Both the tax resolution of the school district as well as the occupational assessments made by the county assessing authorities upon which the tax was levied were attacked by appellants below. As regards the assessments, appellants contended that the tax was invalid because: (1) the assessments were made by the local tax assessors of the various municipalities included within the school district and not by the Chief Assessor of Chester County as required by section 602 of the Fourth to Eighth Class Assessment Law (Act of May 21, 1943, P.L. 571, art. VI, § 602, as amended, 72 P.S. § 5453.602); and (2) it was not levied on the 'Last adjusted valuation' of assessments as required by the Public School Code, (Act of March 10, 1949, P.L. 30, § 677, 24 P.S. § 6--677). As regards the direct challenge to the tax itself, appellants argued: (1) the tax violates the Uniformity Clause of the Pennsylvania Constitution, Article VIII, § 1, P.S., in that minors are exempt; (2) the tax is a disguished income tax and as such violates certain state statutes; and (3) the tax was not assessed and levied within the time provided by statute.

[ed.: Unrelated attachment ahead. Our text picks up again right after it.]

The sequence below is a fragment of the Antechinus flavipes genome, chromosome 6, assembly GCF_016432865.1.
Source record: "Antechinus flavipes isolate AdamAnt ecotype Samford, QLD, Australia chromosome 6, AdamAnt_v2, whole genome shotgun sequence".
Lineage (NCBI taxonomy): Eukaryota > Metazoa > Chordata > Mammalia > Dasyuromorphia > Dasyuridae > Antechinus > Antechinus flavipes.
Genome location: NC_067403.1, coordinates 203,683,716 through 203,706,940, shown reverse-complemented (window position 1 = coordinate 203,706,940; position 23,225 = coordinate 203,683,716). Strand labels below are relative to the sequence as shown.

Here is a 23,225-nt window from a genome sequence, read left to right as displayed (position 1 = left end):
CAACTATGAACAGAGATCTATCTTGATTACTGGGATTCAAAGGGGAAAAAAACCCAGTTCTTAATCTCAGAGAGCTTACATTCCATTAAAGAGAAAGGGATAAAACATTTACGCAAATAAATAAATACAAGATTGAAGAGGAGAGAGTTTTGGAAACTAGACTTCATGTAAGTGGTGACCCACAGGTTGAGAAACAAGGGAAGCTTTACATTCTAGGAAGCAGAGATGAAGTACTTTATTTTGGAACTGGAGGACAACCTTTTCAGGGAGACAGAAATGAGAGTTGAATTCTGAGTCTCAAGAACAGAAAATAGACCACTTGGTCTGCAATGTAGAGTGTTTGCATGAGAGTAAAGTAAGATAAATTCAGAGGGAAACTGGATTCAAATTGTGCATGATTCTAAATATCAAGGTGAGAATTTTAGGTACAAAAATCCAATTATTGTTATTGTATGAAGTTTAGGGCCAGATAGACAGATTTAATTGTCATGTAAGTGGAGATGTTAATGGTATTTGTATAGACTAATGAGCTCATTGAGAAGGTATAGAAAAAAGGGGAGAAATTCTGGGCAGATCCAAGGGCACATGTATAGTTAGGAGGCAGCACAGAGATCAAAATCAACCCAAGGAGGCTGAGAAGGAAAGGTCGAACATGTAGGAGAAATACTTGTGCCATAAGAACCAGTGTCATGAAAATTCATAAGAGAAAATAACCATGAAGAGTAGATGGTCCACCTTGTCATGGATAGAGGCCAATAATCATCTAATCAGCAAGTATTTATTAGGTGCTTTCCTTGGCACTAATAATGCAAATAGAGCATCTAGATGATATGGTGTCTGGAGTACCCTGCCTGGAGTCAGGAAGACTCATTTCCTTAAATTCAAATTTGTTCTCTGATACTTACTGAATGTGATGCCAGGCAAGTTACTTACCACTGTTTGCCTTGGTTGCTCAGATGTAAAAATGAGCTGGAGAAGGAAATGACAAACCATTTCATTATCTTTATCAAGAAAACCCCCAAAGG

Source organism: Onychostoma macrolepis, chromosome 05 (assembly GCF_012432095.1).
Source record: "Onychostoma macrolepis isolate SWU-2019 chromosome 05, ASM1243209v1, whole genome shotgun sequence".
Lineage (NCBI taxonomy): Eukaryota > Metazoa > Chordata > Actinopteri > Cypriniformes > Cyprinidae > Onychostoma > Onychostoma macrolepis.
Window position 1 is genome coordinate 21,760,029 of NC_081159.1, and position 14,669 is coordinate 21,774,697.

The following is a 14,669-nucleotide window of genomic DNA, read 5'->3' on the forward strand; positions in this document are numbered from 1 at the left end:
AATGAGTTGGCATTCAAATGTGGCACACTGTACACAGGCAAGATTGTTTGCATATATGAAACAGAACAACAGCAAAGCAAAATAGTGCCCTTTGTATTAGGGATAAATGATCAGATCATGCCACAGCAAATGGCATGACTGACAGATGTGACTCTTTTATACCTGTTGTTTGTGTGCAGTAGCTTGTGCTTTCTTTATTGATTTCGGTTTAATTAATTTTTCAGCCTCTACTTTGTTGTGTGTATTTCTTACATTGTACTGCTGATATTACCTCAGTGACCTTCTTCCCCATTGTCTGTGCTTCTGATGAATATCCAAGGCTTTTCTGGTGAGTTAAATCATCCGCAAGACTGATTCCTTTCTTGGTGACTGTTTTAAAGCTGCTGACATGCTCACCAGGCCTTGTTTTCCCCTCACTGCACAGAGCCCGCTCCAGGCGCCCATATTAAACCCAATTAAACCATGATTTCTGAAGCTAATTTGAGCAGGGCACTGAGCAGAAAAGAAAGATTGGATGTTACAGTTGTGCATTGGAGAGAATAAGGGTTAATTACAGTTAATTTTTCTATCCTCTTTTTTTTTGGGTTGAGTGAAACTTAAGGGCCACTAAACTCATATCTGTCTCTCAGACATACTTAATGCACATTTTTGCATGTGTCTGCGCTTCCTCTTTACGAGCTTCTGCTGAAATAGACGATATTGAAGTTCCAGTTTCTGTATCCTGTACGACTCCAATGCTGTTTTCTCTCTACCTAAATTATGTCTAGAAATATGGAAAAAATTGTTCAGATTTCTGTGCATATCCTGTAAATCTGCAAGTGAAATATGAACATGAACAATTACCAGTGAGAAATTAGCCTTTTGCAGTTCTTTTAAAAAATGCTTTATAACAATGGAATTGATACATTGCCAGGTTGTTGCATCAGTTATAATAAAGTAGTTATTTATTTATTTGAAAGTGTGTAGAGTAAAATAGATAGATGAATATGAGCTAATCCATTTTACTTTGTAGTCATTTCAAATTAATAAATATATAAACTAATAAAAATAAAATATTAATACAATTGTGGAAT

The chancellor, by an adjudication dated May 21, 1969, entered decrees nisi dismissing the complaints. Exceptions to these decrees were dismissed by the court en banc and a final decree entered. These appeals followed.